• How to estimate g (θ) ? ◮ Use a once forever pilot-run simulation study: 1 1. Consider a grid (or regular lattice) of θ made by M points: θ1 , . . . , θM 2. Simulate the corresponding y1 , . . . , yM 1 ... similar to Fearnhead, P. and D. Prangle (JRRS-B, 2012) or Cabras, Castellanos, Ruli (Ercim-2012, Oviedo).
  • How to estimate g (θ) ? ◮ Use a once forever pilot-run simulation study: 1 1. Consider a grid (or regular lattice) of θ made by M points: θ1 , . . . , θM 2. Simulate the corresponding y1 , . . . , yM 3. Regress y1 , . . . , yM on θ 1 , . . . , θ M obtaining g (θ). 1 ... similar to Fearnhead, P. and D. Prangle (JRRS-B, 2012) or Cabras, Castellanos, Ruli (Ercim-2012, Oviedo).
  • ... example: y ∼ N(|θ|, 1) For a pilot run of M = 1000 we have g (θ) = |θ|. ˆ Pilot−Run s.s. g(θ) 10 y 5 0 −10 −5 0 5 10 θ
  • ... example: y ∼ N(|θ|, 1) Suppose to draw a n = 100 sample from θ = 2: Histogram of y 20 15 Frequency 10 5 0 0 1 2 3 4 y
  • ... example: y ∼ N(|θ|, 1) The Empirical Likelihood is this 2.5 2.0 Emp. Lik. 1.5 1.0 −4 −2 0 2 4 θ
  • 1st Point: Do we need necessarily have to use f (y | θ) ?
  • 1st Point: Do we need necessarily have to use f (y | θ) ? ◮ The above data maybe drawn from a (e.g.) a Half Normal;
  • 1st Point: Do we need necessarily have to use f (y | θ) ? ◮ The above data maybe drawn from a (e.g.) a Half Normal; ◮ How this is reflected in the BCel ?
  • 1st Point: Do we need necessarily have to use f (y | θ) ? ◮ The above data maybe drawn from a (e.g.) a Half Normal; ◮ How this is reflected in the BCel ? ◮ For a given data y;
  • 1st Point: Do we need necessarily have to use f (y | θ) ? ◮ The above data maybe drawn from a (e.g.) a Half Normal; ◮ How this is reflected in the BCel ? ◮ For a given data y; ◮ and h(Y , θ) fixed;
  • 1st Point: Do we need necessarily have to use f (y | θ) ? ◮ The above data maybe drawn from a (e.g.) a Half Normal; ◮ How this is reflected in the BCel ? ◮ For a given data y; ◮ and h(Y , θ) fixed; ◮ the LEL (θ) is the same regardless of f (y | θ).
  • 1st Point: Do we need necessarily have to use f (y | θ) ? ◮ The above data maybe drawn from a (e.g.) a Half Normal; ◮ How this is reflected in the BCel ? ◮ For a given data y; ◮ and h(Y , θ) fixed; ◮ the LEL (θ) is the same regardless of f (y | θ). Can we ignore f (y | θ) ?
  • 2nd Point: Sample free vs Simulation free
  • 2nd Point: Sample free vs Simulation free ◮ The Empirical Likelihood is ”simulation free” but not ”sample free”, i.e.
  • 2nd Point: Sample free vs Simulation free ◮ The Empirical Likelihood is ”simulation free” but not ”sample free”, i.e. ◮ LEL (θ) → LN (θ) for n → ∞, ◮ implying π(θ|y) → πN (θ | y ) asymptotically in n.
  • 2nd Point: Sample free vs Simulation free ◮ The Empirical Likelihood is ”simulation free” but not ”sample free”, i.e. ◮ LEL (θ) → LN (θ) for n → ∞, ◮ implying π(θ|y) → πN (θ | y ) asymptotically in n. ◮ The ABC is ”sample free” but not ”simulation free”, i.e.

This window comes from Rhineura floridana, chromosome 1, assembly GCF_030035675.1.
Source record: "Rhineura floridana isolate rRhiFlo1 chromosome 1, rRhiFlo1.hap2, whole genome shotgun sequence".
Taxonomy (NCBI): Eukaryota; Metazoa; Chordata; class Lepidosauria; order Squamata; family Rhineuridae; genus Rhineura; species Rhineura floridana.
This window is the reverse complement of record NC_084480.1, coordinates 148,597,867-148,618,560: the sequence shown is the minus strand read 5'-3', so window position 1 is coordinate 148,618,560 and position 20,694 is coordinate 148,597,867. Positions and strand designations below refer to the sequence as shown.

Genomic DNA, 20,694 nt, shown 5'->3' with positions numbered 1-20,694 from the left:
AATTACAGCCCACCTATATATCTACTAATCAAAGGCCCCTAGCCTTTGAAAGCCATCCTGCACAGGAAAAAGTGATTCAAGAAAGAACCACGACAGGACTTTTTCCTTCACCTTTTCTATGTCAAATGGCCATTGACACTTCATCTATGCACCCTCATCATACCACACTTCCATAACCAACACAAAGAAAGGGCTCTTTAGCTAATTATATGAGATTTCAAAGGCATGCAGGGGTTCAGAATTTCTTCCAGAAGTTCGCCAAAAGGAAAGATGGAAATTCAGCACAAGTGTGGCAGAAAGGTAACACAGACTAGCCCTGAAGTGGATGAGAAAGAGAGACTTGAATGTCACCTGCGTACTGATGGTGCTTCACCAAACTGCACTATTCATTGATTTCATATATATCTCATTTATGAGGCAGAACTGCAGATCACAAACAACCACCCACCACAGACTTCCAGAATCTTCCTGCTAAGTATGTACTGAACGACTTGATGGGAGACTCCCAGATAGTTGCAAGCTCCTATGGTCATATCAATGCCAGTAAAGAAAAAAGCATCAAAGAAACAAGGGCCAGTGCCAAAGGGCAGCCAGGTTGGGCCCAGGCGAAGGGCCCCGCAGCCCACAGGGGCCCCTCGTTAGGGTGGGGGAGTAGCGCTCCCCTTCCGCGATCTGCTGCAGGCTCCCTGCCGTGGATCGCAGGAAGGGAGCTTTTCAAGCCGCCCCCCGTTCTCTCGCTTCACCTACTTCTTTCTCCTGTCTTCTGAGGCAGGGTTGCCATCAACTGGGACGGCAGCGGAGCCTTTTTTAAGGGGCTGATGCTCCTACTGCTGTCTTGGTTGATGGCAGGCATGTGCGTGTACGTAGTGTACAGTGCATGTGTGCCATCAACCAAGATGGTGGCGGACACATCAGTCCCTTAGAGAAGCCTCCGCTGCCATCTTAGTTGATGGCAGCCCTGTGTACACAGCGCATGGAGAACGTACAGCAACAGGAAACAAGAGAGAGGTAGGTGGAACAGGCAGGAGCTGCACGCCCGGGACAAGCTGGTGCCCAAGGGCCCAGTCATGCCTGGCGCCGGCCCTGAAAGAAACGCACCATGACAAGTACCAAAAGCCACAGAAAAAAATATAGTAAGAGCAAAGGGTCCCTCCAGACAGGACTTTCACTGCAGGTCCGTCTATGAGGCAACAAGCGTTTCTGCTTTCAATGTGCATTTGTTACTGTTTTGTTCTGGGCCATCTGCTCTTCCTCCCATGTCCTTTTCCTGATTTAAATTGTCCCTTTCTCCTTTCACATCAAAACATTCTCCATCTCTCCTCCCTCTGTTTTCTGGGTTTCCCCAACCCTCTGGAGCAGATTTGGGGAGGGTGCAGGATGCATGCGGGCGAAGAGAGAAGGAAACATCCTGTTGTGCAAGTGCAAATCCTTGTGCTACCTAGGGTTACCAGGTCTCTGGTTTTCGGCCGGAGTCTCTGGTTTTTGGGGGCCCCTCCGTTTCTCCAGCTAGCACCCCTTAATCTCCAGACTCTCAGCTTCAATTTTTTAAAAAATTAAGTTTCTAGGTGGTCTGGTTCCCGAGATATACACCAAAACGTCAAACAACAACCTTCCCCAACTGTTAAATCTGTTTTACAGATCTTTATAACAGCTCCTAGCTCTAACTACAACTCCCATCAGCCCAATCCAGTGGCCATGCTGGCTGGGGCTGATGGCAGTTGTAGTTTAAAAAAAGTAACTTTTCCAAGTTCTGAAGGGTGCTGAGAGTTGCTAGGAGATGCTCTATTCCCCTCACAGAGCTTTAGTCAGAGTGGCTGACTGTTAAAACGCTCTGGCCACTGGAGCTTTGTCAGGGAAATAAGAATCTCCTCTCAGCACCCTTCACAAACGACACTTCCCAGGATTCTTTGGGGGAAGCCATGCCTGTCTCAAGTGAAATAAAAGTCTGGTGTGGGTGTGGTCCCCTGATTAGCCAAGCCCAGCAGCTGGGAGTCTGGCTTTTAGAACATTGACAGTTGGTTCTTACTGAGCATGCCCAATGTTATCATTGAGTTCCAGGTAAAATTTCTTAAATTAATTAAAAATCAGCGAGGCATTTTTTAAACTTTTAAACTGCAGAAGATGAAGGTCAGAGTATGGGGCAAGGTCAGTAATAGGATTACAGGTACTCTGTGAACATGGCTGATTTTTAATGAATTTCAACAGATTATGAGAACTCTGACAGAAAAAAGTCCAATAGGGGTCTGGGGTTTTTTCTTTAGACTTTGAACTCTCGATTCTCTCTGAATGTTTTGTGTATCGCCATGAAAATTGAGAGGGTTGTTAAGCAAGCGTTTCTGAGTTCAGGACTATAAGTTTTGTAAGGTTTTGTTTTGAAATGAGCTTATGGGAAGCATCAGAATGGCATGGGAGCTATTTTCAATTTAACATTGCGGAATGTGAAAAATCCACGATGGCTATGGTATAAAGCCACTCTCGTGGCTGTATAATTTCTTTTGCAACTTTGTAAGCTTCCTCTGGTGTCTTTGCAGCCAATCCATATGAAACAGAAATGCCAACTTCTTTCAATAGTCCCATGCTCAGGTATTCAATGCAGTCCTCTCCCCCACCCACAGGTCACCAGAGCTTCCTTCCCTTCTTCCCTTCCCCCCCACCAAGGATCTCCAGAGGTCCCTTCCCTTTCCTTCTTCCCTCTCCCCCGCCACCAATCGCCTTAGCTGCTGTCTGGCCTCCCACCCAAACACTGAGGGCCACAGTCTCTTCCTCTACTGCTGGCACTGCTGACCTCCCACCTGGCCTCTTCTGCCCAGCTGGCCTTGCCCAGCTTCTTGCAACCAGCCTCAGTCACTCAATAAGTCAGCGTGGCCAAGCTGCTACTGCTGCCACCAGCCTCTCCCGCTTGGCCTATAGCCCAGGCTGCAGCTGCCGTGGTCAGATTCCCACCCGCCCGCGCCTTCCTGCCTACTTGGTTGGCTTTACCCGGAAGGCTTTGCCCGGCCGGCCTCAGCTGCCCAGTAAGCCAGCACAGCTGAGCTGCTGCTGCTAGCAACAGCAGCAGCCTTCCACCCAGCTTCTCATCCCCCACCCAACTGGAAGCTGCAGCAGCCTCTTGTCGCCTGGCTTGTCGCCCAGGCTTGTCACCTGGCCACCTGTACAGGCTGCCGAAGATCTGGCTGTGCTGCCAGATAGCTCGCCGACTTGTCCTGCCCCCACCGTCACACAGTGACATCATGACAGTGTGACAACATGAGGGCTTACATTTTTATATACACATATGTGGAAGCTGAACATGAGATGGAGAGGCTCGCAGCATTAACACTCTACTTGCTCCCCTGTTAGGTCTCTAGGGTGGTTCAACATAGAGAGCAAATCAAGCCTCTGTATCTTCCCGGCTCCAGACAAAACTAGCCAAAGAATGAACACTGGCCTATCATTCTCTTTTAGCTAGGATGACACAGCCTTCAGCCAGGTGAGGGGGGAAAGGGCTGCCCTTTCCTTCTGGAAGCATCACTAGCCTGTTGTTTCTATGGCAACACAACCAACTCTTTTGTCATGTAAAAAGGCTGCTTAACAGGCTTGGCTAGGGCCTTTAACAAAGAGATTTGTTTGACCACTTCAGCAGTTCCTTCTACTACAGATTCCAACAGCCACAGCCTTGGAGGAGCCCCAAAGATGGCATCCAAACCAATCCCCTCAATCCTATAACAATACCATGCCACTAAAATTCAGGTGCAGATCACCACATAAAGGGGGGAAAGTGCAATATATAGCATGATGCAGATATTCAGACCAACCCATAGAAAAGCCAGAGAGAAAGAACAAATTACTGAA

• 2nd Point: Sample free vs Simulation free ◮ The Empirical Likelihood is ”simulation free” but not ”sample free”, i.e. ◮ LEL (θ) → LN (θ) for n → ∞, ◮ implying π(θ|y) → πN (θ | y ) asymptotically in n. ◮ The ABC is ”sample free” but not ”simulation free”, i.e. ◮ π(θ|ρ(s(y), so bs) < ǫ) → πN (θ | y ) as ǫ → 0 ◮ implying convergence in the number of simulations if s(y ) were sufficient.
  • 2nd Point: Sample free vs Simulation free ◮ The Empirical Likelihood is ”simulation free” but not ”sample free”, i.e. ◮ LEL (θ) → LN (θ) for n → ∞, ◮ implying π(θ|y) → πN (θ | y ) asymptotically in n. ◮ The ABC is ”sample free” but not ”simulation free”, i.e. ◮ π(θ|ρ(s(y), so bs) < ǫ) → πN (θ | y ) as ǫ → 0 ◮ implying convergence in the number of simulations if s(y ) were sufficient. A quick answer recommends use BCel BUT a small sample would recommend ABC ?
  • 3nd Point: How to validate a pseudo-posteriorπ(θ|y ) ∝ LEL (θ) × π(θ) ?
  • 3nd Point: How to validate a pseudo-posteriorπ(θ|y ) ∝ LEL (θ) × π(θ) ? ◮ The use of pseudo-likelihoods is not new in the Bayesian setting:
  • 3nd Point: How to validate a pseudo-posteriorπ(θ|y ) ∝ LEL (θ) × π(θ) ? ◮ The use of pseudo-likelihoods is not new in the Bayesian setting: ◮ Empirical Likelihoods:
  • 3nd Point: How to validate a pseudo-posteriorπ(θ|y ) ∝ LEL (θ) × π(θ) ? ◮ The use of pseudo-likelihoods is not new in the Bayesian setting: ◮ Empirical Likelihoods: ◮ Lazar (Biometrika, 2003) ◮ Mengersen et al. (PNAS, 2012) ◮ ...
  • 3nd Point: How to validate a pseudo-posteriorπ(θ|y ) ∝ LEL (θ) × π(θ) ? ◮ The use of pseudo-likelihoods is not new in the Bayesian setting: ◮ Empirical Likelihoods: ◮ Lazar (Biometrika, 2003) ◮ Mengersen et al. (PNAS, 2012) ◮ ... ◮ Modified-Likelihoods:
  • 3nd Point: How to validate a pseudo-posteriorπ(θ|y ) ∝ LEL (θ) × π(θ) ? ◮ The use of pseudo-likelihoods is not new in the Bayesian setting: ◮ Empirical Likelihoods: ◮ Lazar (Biometrika, 2003) ◮ Mengersen et al. (PNAS, 2012) ◮ ... ◮ Modified-Likelihoods: ◮ Ventura et al. (JASA, 2009) ◮ Chang and Mukerjee (Stat. & Prob. Letters 2006) ◮ ...
  • 3nd Point: How to validate a pseudo-posteriorπ(θ|y ) ∝ LEL (θ) × π(θ) ? ◮ The use of pseudo-likelihoods is not new in the Bayesian setting: ◮ Empirical Likelihoods: ◮ Lazar (Biometrika, 2003) ◮ Mengersen et al. (PNAS, 2012) ◮ ... ◮ Modified-Likelihoods: ◮ Ventura et al. (JASA, 2009) ◮ Chang and Mukerjee (Stat. & Prob. Letters 2006) ◮ ... ◮ Quasi-Likelihoods: